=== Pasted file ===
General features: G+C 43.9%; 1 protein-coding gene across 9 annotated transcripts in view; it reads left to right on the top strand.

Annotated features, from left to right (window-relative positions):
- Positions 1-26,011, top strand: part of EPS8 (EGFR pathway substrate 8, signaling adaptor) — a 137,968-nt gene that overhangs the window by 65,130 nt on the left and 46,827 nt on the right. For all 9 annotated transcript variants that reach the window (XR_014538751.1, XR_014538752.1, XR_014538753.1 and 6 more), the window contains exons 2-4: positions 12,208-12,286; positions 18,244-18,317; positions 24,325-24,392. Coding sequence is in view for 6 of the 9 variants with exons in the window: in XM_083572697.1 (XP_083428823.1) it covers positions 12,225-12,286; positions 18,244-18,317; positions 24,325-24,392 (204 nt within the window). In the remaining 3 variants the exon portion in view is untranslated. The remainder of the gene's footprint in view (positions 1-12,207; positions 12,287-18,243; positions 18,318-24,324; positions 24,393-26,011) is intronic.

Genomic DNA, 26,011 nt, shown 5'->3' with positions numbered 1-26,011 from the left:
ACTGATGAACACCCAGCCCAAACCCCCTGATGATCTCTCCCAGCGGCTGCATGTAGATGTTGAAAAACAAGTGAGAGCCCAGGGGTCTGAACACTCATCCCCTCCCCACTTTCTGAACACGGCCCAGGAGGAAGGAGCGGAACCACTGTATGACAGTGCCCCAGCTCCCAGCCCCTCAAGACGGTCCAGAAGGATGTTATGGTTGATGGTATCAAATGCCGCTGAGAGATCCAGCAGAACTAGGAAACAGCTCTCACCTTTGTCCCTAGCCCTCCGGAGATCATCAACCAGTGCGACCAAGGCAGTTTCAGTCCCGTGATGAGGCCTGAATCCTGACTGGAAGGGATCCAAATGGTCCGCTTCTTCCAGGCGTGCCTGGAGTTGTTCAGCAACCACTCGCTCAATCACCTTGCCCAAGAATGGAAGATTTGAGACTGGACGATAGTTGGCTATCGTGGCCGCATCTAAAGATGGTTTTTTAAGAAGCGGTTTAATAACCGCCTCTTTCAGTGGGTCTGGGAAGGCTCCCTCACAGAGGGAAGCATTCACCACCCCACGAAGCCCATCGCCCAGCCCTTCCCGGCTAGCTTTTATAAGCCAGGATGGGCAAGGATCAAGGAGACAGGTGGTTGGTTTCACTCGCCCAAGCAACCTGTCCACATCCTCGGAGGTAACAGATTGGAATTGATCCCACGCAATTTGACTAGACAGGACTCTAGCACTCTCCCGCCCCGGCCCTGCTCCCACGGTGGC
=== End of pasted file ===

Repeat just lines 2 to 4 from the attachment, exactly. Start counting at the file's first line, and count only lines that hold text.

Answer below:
Annotated features, from left to right (window-relative positions):
- Positions 1-26,011, top strand: part of EPS8 (EGFR pathway substrate 8, signaling adaptor) — a 137,968-nt gene that overhangs the window by 65,130 nt on the left and 46,827 nt on the right. For all 9 annotated transcript variants that reach the window (XR_014538751.1, XR_014538752.1, XR_014538753.1 and 6 more), the window contains exons 2-4: positions 12,208-12,286; positions 18,244-18,317; positions 24,325-24,392. Coding sequence is in view for 6 of the 9 variants with exons in the window: in XM_083572697.1 (XP_083428823.1) it covers positions 12,225-12,286; positions 18,244-18,317; positions 24,325-24,392 (204 nt within the window). In the remaining 3 variants the exon portion in view is untranslated. The remainder of the gene's footprint in view (positions 1-12,207; positions 12,287-18,243; positions 18,318-24,324; positions 24,393-26,011) is intronic.

Genomic DNA, 26,011 nt, shown 5'->3' with positions numbered 1-26,011 from the left: